I am often asked how long it takes me to build custom furniture. I have a pretty good sense of what the followup question will be to whatever “reasonable” answer I can offer, so I happily report, “Oh…easily 2 years” without an inch of growth on my Pinocchi-nose.
Ok, well, I suppose that’s not entirely truthful. Many years ago, I made said infamous coffee table: a solid 1″ maple top, baltic birch carcass and drawers, supported by sturdy 2″ birch legs tapered to the ground. And while I designed the coffee table and purchased the wood 2 years before I actually finished it, the project was abandoned several times throughout its course, while I planned a wedding, built garages and many other woodworking projects, and, of course, waited for power tools to go on sale.
The Hardwoods are Expensive!
There are inevitably a million “firsts” with every new project when you first start woodworking. For example, my first bookshelf was when I learned the European 32mm system designed and popularized in war-time homes after WWII. And my second bookshelf was when I learned how to do the 32mm system right.
My first coffee table was no exception. Most significantly, it was my first project not using particle board or softwood. This, in itself, was a big step for me. It took me a long while to muster up the courage to graduate to using hardwood. I have a bad habit of being careless with measurements and on-the-fly design, often resulting in an angered toss across the shop due to mistakes and/or breaks…this was all well and good when using cheap fake-wood or pine, but it’s pretty tough to swallow a miscut that costs a $20 board every time.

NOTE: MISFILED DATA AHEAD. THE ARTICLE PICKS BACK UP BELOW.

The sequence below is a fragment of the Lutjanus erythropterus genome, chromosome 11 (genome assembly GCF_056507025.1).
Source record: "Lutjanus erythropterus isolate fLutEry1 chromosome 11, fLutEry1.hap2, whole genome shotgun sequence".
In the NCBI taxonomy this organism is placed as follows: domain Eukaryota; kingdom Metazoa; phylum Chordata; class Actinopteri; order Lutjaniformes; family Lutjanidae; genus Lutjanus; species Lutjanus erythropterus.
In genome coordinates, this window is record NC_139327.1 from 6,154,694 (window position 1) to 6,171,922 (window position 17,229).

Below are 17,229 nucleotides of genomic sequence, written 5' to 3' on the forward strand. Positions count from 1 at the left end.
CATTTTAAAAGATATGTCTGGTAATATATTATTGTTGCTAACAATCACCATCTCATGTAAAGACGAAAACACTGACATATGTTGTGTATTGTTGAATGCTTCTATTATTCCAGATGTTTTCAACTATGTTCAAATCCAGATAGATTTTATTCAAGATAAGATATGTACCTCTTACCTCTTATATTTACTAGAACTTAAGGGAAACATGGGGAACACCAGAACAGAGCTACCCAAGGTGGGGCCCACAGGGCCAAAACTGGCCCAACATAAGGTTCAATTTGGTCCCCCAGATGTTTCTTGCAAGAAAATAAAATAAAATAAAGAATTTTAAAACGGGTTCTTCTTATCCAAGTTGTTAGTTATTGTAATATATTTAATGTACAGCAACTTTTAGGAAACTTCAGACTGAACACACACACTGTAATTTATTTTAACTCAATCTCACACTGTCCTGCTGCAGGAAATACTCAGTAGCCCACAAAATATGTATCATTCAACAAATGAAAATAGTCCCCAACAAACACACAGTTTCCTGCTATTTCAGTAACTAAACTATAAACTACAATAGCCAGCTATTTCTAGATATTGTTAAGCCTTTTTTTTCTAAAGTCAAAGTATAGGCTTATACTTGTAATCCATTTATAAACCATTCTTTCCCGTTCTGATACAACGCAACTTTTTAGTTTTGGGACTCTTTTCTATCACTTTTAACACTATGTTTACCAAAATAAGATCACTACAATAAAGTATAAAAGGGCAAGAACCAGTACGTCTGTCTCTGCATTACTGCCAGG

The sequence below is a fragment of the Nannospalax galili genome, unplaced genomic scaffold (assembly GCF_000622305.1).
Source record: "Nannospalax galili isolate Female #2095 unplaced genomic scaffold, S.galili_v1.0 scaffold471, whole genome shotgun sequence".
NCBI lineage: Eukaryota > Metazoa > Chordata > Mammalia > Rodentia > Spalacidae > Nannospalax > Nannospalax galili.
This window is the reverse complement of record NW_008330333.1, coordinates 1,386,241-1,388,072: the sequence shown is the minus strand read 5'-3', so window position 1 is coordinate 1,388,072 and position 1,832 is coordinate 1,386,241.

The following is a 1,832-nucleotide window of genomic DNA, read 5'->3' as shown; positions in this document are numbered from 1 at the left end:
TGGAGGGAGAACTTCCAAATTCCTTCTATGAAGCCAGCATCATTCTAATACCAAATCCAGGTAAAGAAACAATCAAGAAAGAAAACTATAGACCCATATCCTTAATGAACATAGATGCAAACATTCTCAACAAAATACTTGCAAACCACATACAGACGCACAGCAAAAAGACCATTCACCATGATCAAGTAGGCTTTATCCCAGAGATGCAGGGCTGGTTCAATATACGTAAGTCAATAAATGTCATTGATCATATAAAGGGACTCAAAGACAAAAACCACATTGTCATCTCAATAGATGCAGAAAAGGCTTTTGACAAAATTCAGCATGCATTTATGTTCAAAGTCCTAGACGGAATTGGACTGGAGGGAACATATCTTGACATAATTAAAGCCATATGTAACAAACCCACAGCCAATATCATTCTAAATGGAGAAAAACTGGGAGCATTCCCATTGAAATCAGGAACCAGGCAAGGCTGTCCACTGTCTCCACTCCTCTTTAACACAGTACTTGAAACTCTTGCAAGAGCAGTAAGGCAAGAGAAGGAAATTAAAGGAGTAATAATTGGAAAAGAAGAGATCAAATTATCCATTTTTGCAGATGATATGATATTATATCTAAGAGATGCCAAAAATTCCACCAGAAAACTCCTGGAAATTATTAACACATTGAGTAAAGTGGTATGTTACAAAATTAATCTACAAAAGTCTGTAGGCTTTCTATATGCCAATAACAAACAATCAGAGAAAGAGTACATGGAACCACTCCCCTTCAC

I suppose one might argue that it wasn’t unheard of for us to host fairly substantial house parties…it certainly wasn’t a secret to our local law enforcement. So one of my requirements was that it could withstand the abuse of spilt beer, food and roughhousing that typically occurs at such an event.
Of course, also being the first time I’ve ever Varathane’d anything, I feel like there MIGHT have been room for improvement. Generally, after every coat of Varathane, you want to lightly sand to smooth it out before the next coat.
However, my propensity for laziness coupled with my eagerness to try my new random orbit sander meant that, after every coat of Varathane, I would, albeit accidentally, power sand the entire coat off before putting on the new one.
So what should have probably taken 2-3 coats ended up being more like 6…ok, maybe 7.
What did I learn? Random orbit sanders are very effective.
In the end, I was pretty happy with how it turned out. It survived the move to Vancouver, as well as the climate change that can often result in cracking and warping of hardwood furniture.
However, one thing I did not account for is the sheer weight of it. Given it’s very solid and heavy construction, it does NOT budge when you run your knee into it. You do.
And it’s freakishly sturdy, proven by the fact that my stupid Saskatoon real estate agent obnoxiously sat on it and started swinging her feet. WHO’S SITS ON A COFFEE TABLE?! Fortunately, it held strong…
…even if it’s strength is in the 6 coats of “load-bearing” Varathane.